Who is the Controller?

The candidates running for City Controller in the May 21 primary face off in a debate tonight from 6:30 p.m. – 8:00 p.m. at WHYY, 150 N. 6th Street.  (The seats are taken, but you can submit a question to http://www.yorn.com/yiphilly or tweet it to @yiphilly with the hashtag #phillycontrollers.) 

If you’re wondering what the City Controller actually does, you’re not alone. But with the city in the middle of some heated budget debates - it’s important to know as much as you can about the office that watches your money and the candidates fighting for your vote.

As the race heats up, the Committee of Seventy will keep you informed about the race you can’t afford to ignore, starting with this edition of HOW PHILLY WORKS.

--April 11, 2013


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I’m almost afraid to ask…but what is the City Controller?

The City Controller watches over how city government handles the taxpayers’ money. Among the Controller’s many responsibilities is to conduct annual audits of city agencies, departments, boards and commissions; make recommendations on how government can be more efficient and review city spending transactions before they are officially recorded.  (Check out the City Controller’s website for more on specific responsibilities.)

No offense. But it doesn’t sound like the most exciting job.

You might not want to do it, but it’s pretty important that someone does. A study by the government of Washington D.C. released in 2012 reported Philadelphia imposes the second-highest tax burden on families of the largest cities of each state. (Bridgeport, Connecticut came in first.) Keeping a close eye on spending helps ensure that more and more taxes aren’t needed to pay for government services.    

Does the City Controller report to the Mayor?

No, the City Controller is an elected position written in to the Home Rule Charter (the governing document of the city) that is independent of both the mayor and City Council – which is good, because the Controller audits both of them. (Although, we do have to question how independent the office is when the Controller is from the same party as the mayor and most of the elected officials whose work is being audited.)

What does the Controller look for during an audit?

The Controller checks to see if all city taxpayer-funded entities are working as well as they should and, if not, recommends ways to be more efficient and for less cost. For example, last week the Controller’s office found workers’ compensation claims by city employees (to be reimbursed for bills related to work-related injuries) totaled $54 million in fiscal year 2011 ($11 million more than the previous fiscal year), with 386 city workers filing more than 11 claims each. In March, the office found $12 million in savings in the city’s procurement process.

Can the Controller force changes to happen?

No, the Controller doesn’t have enforcement power. But as long as the recommendations are open and transparent – and not political – former City Controller (and potential future mayoral candidate) Jonathan Saidel told us they stand a good chance of eventually be accepted and implemented.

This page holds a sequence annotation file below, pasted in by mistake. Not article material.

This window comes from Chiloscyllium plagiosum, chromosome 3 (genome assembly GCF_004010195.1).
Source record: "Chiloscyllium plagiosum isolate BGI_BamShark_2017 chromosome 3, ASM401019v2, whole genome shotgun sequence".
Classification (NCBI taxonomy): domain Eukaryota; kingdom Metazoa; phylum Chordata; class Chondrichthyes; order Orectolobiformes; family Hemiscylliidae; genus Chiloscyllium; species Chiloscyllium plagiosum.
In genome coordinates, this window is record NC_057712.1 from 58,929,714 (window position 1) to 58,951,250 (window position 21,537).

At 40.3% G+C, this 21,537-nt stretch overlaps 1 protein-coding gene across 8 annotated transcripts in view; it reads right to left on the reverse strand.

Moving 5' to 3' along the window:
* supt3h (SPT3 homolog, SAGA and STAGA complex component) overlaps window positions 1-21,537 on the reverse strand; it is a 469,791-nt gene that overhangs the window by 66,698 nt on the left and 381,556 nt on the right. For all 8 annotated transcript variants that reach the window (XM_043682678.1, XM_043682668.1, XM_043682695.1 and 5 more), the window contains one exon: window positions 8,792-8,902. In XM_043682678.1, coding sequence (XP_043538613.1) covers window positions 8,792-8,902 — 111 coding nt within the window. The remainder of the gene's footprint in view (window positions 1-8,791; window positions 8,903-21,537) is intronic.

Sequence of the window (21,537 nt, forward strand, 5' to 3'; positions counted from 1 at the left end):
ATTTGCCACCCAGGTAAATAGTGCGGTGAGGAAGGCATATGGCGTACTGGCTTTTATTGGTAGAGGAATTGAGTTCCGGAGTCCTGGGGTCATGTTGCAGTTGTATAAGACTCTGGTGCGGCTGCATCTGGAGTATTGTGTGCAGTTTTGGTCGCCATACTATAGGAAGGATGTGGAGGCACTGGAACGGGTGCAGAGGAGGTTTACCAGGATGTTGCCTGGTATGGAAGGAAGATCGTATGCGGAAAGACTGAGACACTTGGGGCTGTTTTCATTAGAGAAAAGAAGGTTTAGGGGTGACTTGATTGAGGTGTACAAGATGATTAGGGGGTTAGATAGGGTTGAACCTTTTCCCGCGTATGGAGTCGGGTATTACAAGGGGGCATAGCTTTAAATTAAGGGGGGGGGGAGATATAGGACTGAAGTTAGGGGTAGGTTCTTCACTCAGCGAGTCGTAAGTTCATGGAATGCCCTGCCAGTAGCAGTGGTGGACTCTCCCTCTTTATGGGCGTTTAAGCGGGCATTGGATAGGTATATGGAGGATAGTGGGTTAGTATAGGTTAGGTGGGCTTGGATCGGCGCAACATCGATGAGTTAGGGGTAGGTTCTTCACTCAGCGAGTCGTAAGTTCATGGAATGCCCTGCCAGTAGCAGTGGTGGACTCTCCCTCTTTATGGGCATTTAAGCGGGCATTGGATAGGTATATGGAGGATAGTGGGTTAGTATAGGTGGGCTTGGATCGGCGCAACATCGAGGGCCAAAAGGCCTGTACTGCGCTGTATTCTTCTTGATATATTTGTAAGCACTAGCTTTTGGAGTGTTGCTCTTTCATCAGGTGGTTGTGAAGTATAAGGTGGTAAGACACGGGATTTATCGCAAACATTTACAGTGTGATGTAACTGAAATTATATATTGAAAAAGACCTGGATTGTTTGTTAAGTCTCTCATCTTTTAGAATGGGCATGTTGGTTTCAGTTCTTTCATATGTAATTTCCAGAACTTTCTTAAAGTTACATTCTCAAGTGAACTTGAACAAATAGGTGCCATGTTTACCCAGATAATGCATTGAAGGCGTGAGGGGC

Who audits the auditor?

The Charter requires City Council to provide for an audit of how the Controller’s office is doing its job by independent accountants at least once in three years.

Does the Controller influence city policy too?

Yes, in a number of ways. For instance, the Controller sits on the Board of the Philadelphia Gas Commission, which recently had to decide whether or not to authorize Mayor Nutter to spend $2.7 million to hire advisors to explore selling off PGW. (They did, but current Controller Butkovitz cast a “no” vote.)

And there’s an election for City Controller this year?

Yes, the Controller runs for four-year terms. Butkovitz is seeking his third term but faces fierce challenges by Brett Mandel and Mark Zecca in the May 21 Democratic primary. The winner will then run against Republican Terry Tracy (who is unopposed in the Republican primary) in the November 5 general election.  

What’s the scoop on the race?

Brett Mandel, who was Director of Financial and Policy analysis when Saidel was Controller, is making his second run at unseating Butkovitz (he lost in the 2009 Democratic primary). Mark Zecca, a former attorney for the city’s Law Department, is making his first run at political office. Alan Butkovitz is looking to win his third term as City Controller – but it’s a pretty open secret that he wants to succeed Michael Nutter as mayor in 2015 too.  The only Republican contender, Terry Tracy, has a decade of experience in retail strategy and management. You can find out a lot more about all the candidates (including answers to Seventy’s Controller candidates’ questionnaire) by going to our website here. 

Butkovitz wants to run for mayor in 2015? Can he do this if he wins reelection?

He can, but he would need to resign as City Controller when he officially becomes a candidate, which means when he files nomination petitions or publicly announces his candidacy.

Who should I vote for?

We can’t help you on that one. Seventy is non-partisan and doesn’t endorse candidates. But, as we said, we will continue to provide information on the Controller’s race (including to-be-determined details about another debate on Channel 6) and other contests on the May 21 primary ballot. Stay tuned. 

Thanks for reading, and as usual, please send us any comments or suggestions for future topics we should cover to futureofthecity@seventy.org.
 

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